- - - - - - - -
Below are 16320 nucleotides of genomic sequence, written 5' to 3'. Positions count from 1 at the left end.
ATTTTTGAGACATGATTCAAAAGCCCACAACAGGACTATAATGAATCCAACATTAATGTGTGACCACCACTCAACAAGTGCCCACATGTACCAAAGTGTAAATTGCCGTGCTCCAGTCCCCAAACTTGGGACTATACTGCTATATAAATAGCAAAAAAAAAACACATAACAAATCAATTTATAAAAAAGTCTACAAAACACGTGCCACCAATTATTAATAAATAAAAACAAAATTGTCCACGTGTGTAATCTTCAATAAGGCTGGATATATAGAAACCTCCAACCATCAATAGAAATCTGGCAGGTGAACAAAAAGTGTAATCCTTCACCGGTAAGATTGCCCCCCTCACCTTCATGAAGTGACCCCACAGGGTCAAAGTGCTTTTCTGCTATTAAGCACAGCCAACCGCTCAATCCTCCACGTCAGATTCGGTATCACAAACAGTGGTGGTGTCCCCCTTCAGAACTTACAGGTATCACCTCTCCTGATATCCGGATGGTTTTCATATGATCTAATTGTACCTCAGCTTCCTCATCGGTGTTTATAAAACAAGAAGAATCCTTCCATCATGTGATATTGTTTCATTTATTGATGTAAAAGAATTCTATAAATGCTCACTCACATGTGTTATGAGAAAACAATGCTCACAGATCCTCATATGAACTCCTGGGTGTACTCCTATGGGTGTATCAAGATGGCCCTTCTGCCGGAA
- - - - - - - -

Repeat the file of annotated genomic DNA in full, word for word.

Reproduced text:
Below are 16320 nucleotides of genomic sequence, written 5' to 3'. Positions count from 1 at the left end.
ATTTTTGAGACATGATTCAAAAGCCCACAACAGGACTATAATGAATCCAACATTAATGTGTGACCACCACTCAACAAGTGCCCACATGTACCAAAGTGTAAATTGCCGTGCTCCAGTCCCCAAACTTGGGACTATACTGCTATATAAATAGCAAAAAAAAAACACATAACAAATCAATTTATAAAAAAGTCTACAAAACACGTGCCACCAATTATTAATAAATAAAAACAAAATTGTCCACGTGTGTAATCTTCAATAAGGCTGGATATATAGAAACCTCCAACCATCAATAGAAATCTGGCAGGTGAACAAAAAGTGTAATCCTTCACCGGTAAGATTGCCCCCCTCACCTTCATGAAGTGACCCCACAGGGTCAAAGTGCTTTTCTGCTATTAAGCACAGCCAACCGCTCAATCCTCCACGTCAGATTCGGTATCACAAACAGTGGTGGTGTCCCCCTTCAGAACTTACAGGTATCACCTCTCCTGATATCCGGATGGTTTTCATATGATCTAATTGTACCTCAGCTTCCTCATCGGTGTTTATAAAACAAGAAGAATCCTTCCATCATGTGATATTGTTTCATTTATTGATGTAAAAGAATTCTATAAATGCTCACTCACATGTGTTATGAGAAAACAATGCTCACAGATCCTCATATGAACTCCTGGGTGTACTCCTATGGGTGTATCAAGATGGCCCTTCTGCCGGAA